Archeological Evidence of Homer’s Trojan War Found : History: Researchers show that city was large enough to withstand the epic battle described in ‘The Iliad.’
Archeologists have uncovered strong evidence that the Trojan War described by the poet Homer in “The Iliad,” one of the first and most important books in Western literature, actually occurred.
The research also shows that Troy and its successors had a unique strategic importance in the ancient world because they dominated a major trade route through the Dardanelles strait and thereby obtained unprecedented wealth and power.
The findings indicate that ancient Troy was much larger than believed, and may have been the largest city of its era, which stretched from 1700 BC to about 1250 BC.
Troy’s power and strategic importance--and not the kidnaping of Helen, the wife of the king of Sparta, by Paris, the son of the king of Troy--were probably the cause of the epic war described by Homer, experts say.
The importance of the Dardanelles--which provide access to the Danube, Don and Dnieper river basins--has also been the cause of other major battles that have continued through modern times, culminating in the Battle of Gallipoli in 1915, in which 130,000 Allied and Turkish soldiers perished.
The new evidence, from the first excavations at the fabled city of Troy in nearly 50 years, is to be described this week at symposiums in Washington, New York and Troy, Ohio.
Researchers discovered remains of ancient fortifications and buildings outside the much smaller citadel, which was previously all that was known to be left of Troy. The new evidence suggests for the first time that the city was large enough to withstand the 10-year siege and to mount the types of battles described in the literary classic.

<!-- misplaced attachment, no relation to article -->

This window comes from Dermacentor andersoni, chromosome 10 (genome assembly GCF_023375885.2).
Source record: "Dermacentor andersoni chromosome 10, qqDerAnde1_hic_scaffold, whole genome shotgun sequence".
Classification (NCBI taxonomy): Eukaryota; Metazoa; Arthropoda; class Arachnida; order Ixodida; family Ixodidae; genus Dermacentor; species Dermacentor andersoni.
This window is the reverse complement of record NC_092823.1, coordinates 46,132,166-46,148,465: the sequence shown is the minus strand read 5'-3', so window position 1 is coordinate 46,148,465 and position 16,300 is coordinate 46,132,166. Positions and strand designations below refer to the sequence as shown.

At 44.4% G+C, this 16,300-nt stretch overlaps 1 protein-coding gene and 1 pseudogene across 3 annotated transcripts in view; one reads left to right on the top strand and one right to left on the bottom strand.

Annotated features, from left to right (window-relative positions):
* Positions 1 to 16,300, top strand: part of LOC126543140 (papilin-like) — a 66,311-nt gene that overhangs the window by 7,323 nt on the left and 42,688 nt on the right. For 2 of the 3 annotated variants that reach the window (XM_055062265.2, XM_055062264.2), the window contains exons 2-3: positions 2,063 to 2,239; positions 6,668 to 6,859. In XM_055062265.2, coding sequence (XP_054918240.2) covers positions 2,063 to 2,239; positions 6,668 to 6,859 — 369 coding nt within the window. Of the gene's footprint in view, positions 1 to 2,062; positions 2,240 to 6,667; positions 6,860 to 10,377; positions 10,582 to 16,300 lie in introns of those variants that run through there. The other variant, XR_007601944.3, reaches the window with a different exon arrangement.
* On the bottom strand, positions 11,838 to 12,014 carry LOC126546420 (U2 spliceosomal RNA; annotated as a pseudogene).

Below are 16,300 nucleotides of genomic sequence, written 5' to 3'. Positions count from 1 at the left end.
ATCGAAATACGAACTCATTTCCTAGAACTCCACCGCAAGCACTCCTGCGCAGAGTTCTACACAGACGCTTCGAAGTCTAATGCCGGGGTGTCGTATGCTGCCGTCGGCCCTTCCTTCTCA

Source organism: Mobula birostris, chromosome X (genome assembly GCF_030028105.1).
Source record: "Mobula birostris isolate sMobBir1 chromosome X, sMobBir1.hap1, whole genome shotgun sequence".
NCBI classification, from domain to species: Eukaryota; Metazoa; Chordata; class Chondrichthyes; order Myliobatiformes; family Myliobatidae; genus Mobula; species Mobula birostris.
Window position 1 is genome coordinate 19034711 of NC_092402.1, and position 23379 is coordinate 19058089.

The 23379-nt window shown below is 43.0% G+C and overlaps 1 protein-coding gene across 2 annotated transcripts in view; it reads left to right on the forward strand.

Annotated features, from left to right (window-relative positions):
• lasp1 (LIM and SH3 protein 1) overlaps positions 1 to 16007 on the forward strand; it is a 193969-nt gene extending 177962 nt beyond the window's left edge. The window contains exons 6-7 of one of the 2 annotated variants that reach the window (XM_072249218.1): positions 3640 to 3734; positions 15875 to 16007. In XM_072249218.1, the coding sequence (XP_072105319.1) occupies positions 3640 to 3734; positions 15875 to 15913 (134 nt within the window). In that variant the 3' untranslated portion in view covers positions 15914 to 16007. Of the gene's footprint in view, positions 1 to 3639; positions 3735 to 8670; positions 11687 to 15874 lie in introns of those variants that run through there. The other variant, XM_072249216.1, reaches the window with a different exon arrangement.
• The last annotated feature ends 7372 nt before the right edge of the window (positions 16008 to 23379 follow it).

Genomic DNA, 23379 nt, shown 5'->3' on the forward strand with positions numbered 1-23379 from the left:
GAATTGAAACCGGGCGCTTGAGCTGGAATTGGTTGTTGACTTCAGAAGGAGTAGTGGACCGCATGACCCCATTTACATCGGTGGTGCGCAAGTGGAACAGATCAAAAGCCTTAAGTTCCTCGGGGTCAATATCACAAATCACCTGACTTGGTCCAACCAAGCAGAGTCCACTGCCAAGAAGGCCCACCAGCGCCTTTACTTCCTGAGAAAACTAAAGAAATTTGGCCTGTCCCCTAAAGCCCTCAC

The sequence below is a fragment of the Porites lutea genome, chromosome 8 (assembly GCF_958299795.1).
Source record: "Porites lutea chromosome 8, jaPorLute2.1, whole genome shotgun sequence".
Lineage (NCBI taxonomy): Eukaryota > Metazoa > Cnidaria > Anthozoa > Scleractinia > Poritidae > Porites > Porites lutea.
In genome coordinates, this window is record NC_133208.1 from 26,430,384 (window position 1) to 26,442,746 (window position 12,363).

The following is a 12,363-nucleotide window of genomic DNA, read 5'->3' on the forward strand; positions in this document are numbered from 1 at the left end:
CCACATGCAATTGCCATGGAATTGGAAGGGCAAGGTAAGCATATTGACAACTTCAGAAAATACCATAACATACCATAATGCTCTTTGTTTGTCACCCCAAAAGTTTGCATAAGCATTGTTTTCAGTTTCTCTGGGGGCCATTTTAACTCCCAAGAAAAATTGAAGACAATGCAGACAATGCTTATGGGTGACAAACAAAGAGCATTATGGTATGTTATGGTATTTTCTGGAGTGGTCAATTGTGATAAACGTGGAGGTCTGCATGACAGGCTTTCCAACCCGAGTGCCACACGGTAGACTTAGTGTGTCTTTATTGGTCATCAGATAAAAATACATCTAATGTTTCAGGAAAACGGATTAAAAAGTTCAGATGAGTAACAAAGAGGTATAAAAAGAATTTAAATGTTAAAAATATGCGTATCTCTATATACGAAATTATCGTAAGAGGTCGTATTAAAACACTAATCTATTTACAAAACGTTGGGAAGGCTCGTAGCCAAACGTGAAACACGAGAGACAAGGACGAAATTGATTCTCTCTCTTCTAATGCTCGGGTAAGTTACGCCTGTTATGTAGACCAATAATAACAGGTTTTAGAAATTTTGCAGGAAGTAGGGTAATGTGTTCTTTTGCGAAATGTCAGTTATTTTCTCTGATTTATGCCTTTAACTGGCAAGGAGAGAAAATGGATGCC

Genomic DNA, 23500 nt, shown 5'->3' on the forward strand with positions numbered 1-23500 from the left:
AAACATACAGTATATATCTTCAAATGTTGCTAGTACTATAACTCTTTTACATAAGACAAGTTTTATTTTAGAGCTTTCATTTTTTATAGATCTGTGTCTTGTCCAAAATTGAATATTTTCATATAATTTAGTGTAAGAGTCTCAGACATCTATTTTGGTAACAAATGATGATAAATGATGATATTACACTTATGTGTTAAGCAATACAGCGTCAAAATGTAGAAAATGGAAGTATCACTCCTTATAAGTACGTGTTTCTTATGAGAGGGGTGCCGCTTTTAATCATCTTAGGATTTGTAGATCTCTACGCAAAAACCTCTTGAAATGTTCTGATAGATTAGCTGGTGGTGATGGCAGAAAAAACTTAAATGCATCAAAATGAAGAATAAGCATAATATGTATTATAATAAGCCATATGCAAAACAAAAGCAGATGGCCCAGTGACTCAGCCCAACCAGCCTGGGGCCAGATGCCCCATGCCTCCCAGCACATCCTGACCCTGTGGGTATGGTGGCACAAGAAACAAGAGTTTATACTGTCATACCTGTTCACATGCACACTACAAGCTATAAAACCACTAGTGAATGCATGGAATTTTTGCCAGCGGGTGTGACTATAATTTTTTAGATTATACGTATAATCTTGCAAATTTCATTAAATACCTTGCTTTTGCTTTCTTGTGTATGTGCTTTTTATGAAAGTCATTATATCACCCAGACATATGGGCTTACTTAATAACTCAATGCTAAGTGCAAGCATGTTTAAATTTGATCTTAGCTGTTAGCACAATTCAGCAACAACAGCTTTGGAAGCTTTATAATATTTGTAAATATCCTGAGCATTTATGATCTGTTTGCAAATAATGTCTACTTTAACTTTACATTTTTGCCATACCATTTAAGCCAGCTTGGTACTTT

The new excavations have revealed 15 fortifications. “It (Troy) was always important and always had to be protected,” said archeologist Manfred Korfmann of the University of Tubingen in Germany. “We shouldn’t talk about The Trojan War, but about a whole series of Trojan wars.”
The research has also revealed new insights into the links between Troy, which was in what is now western Turkey, and Rome at the time of the emperor Augustus Caesar, who reigned from 31 BC to AD 14. Historians have long known that Augustus and his successors emphasized their patriarchal ties to the warrior Aeneas--the son of the goddess Aphrodite who escaped Troy after its fall--as a way of legitimizing their descent from the gods.
But the Romans did more than celebrate Troy, said archeologist C. Brian Rose of the University of Cincinnati. The new excavations reveal that the Romans rebuilt Troy as a cultural and religious shrine, a mecca for Romans celebrating their illustrious origins and a tourist trap for the affluent.
At Troy, Rose has discovered what he has identified as a Roman council house, temple, glass factory and a theater that may well have featured performances of the play “The Trojan Women” by the Greek dramatist Aeschylus. They have also discovered a religious sanctuary that dates from the 8th Century BC and might have been visited by Homer or one of his informants.
“We have really had no idea what the city was like during the period of classical antiquity that witnesses the foundation of Western civilization,” Rose said. “We’re trying to find out what kind of city it was and what happened to the site after it (‘The Iliad’) was written. These are questions that no one has really tried to answer before.”
The international team carrying out the excavation has produced some “very exciting information,” said archeologist Getzel Cohen of the University of Cincinnati, who helped organize the expedition but did not participate. What they are learning about the city is “really very gratifying,” he said.
Until the last century, most historians believed Troy to be entirely mythical. But in the 1870s, German merchant Heinrich Schliemann identified what he believed to be its site, a large mound on the Anatolian Peninsula about 15 miles from the modern city of Canakkale. The mound, about 600 feet long, 450 feet wide and more than 100 feet tall, is called Hisarlik (Place of Fortresses) and is accepted as the site of Troy.
Archeologists know that the mound contains nine principal layers representing successive cities dating from before 3000 BC to the 13th Century.